— Diane Howard Encyclopedia of the Great Plains 2004

Eventually the publisher's name was changed to Herald Publishing Company Limited and began publishing the Calgary Daily Herald, a daily version of the newspaper, on 2 July 1885.

In 1897 the editor of the Herald was impressed by the "humor and witty journalistic prose" of Bob Edwards— one of Canada's leading journalists at the time— with a reputation as critic of government and society and as a "supporter of the emancipation of women and the temperance crusade" reprinted some of Edwards' articles in the Herald.[6]:511-512

From February 1890 to August 1893 and December 1894 to September 1895, the weekly paper appeared as the Wednesday issue of the daily paper. Publication of the daily paper was suspended between 21 September 1893 and 13 December 1894. It was not until fall 1983 that it was published seven days a week.[4] The Calgary Daily Herald's name was changed to the Calgary Herald in February 1939, and continued to be published as an afternoon paper until April 1985. Since then it has been delivered in the mornings.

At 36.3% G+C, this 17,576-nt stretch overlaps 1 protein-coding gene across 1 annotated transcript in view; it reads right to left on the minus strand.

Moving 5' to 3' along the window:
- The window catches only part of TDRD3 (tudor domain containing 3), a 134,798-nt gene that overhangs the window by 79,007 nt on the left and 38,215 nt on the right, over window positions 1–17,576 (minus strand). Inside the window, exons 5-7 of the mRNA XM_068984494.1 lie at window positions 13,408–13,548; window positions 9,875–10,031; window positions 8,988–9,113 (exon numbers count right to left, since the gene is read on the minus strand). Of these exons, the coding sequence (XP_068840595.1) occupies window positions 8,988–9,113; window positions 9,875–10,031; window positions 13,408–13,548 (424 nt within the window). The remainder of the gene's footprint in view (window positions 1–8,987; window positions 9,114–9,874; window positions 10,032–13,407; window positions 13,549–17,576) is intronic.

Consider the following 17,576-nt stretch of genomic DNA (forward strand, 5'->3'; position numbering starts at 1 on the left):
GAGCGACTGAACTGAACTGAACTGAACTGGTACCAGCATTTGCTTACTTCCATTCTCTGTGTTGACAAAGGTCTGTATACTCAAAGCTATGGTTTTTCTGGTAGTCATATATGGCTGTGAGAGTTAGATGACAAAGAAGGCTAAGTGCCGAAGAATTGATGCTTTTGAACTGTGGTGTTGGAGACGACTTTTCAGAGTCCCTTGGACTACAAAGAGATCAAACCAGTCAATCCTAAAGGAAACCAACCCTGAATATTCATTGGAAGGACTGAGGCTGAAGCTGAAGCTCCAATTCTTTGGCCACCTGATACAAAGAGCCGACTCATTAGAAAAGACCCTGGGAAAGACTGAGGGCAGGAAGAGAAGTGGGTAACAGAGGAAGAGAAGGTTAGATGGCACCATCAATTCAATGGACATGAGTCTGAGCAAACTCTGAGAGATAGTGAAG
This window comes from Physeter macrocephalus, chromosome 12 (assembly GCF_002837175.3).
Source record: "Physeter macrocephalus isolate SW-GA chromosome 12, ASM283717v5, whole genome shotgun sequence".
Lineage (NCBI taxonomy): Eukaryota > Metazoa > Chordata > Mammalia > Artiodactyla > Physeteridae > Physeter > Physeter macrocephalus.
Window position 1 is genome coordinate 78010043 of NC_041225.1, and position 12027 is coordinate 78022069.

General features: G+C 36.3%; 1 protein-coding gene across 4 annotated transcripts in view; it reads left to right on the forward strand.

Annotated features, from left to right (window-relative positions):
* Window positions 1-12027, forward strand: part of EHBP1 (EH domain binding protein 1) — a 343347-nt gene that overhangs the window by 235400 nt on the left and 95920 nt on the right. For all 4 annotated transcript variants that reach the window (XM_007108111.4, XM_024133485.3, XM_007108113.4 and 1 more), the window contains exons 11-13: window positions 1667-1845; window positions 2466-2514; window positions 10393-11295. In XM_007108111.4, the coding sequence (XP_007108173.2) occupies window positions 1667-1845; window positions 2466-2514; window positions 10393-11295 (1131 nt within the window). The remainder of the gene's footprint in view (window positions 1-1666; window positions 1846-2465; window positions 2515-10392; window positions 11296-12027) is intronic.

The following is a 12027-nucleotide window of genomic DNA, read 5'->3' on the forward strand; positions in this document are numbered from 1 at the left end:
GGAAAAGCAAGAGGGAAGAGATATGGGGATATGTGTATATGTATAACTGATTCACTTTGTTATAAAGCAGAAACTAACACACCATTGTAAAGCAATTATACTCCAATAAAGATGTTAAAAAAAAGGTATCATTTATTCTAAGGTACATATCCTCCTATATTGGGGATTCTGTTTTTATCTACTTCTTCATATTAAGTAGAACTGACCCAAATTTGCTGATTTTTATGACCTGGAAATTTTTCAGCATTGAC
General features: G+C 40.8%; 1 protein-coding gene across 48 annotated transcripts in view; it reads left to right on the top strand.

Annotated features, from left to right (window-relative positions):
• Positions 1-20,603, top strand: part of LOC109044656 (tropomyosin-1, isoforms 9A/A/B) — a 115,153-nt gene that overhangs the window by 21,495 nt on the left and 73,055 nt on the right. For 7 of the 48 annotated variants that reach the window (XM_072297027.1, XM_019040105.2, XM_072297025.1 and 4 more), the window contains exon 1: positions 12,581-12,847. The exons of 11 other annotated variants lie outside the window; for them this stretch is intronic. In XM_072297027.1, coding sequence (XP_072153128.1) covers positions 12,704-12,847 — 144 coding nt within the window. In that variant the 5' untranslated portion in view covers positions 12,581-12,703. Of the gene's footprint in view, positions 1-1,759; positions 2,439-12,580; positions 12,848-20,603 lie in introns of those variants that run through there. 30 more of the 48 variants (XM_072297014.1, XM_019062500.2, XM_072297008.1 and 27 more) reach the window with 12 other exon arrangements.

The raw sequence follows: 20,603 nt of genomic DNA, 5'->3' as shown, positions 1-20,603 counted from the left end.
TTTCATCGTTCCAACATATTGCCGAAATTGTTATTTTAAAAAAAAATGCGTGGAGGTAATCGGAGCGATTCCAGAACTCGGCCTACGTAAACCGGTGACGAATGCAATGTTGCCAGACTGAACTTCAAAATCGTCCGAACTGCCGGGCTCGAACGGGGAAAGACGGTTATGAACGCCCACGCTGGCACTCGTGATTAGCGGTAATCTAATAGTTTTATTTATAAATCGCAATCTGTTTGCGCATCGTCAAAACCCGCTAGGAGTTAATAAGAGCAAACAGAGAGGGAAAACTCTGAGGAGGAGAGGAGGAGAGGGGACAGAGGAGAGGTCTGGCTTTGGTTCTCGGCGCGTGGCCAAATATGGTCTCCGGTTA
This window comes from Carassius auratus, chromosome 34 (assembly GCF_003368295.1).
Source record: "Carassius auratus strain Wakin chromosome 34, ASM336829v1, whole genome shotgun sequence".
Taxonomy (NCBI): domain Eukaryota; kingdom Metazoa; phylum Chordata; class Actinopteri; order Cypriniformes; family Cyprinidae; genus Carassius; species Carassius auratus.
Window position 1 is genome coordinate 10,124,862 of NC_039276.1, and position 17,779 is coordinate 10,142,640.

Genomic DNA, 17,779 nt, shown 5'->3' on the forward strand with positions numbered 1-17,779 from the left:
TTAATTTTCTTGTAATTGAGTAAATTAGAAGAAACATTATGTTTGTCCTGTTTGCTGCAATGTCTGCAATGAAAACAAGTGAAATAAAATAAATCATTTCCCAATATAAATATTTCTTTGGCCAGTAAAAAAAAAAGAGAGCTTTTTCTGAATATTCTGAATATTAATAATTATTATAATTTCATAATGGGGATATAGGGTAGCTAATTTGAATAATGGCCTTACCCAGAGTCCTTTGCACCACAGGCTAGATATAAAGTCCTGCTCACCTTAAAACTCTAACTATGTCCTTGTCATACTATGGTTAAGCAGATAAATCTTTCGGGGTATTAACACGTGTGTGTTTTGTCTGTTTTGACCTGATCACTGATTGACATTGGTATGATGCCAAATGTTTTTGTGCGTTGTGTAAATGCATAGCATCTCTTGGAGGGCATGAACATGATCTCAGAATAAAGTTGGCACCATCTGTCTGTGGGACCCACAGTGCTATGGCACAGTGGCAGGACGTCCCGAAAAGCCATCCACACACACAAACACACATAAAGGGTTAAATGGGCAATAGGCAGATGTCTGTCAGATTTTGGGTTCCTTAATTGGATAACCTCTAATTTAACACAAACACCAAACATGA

In January 1908, the Southam Company purchased a majority interest in the Calgary Herald.[4]

Hollinger Corporation[edit]

In 1996 the paper was sold to the Hollinger Corporation under Conrad Black. In November 2000, the Herald became part of Southam Newspapers.

Canwest News Service[edit]

In July 2000, CanWest Global made Canadian media history with its $3.5 billion purchase of Hollinger's newspaper and internet assets, acquiring "136 daily and weekly newspapers," [which included the Calgary Herald and] half of The National Post, 13 large big-city dailies, 85 trade publications and directories in the Southam Magazine and Information Group."[7]

By 2003, Southam "was fully absorbed into CanWest Global Communications."[7][4][8] By 2003, Izzy Asper had built "CanWest Global into a profitable media powerhouse with annual revenues in excess of $2 billion and net earnings of $90 million."[7]